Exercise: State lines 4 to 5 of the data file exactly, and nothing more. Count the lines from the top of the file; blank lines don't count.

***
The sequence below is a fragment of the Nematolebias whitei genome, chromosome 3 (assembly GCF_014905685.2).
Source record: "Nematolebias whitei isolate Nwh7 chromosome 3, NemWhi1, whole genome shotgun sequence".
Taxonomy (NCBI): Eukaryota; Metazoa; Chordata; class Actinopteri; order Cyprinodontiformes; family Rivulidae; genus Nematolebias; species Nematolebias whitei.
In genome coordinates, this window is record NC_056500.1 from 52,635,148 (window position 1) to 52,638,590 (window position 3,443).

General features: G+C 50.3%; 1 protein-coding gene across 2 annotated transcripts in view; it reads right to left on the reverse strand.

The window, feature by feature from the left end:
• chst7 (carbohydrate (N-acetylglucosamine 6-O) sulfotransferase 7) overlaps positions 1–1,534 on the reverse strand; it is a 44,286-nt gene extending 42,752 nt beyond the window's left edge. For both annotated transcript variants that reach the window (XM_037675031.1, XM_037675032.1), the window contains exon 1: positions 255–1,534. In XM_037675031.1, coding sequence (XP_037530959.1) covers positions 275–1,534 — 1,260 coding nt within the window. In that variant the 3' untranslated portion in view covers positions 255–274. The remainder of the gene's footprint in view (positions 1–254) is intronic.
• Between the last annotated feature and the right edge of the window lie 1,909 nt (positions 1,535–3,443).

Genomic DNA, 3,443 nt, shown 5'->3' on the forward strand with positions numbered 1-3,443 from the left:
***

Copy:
In genome coordinates, this window is record NC_056500.1 from 52,635,148 (window position 1) to 52,638,590 (window position 3,443).

General features: G+C 50.3%; 1 protein-coding gene across 2 annotated transcripts in view; it reads right to left on the reverse strand.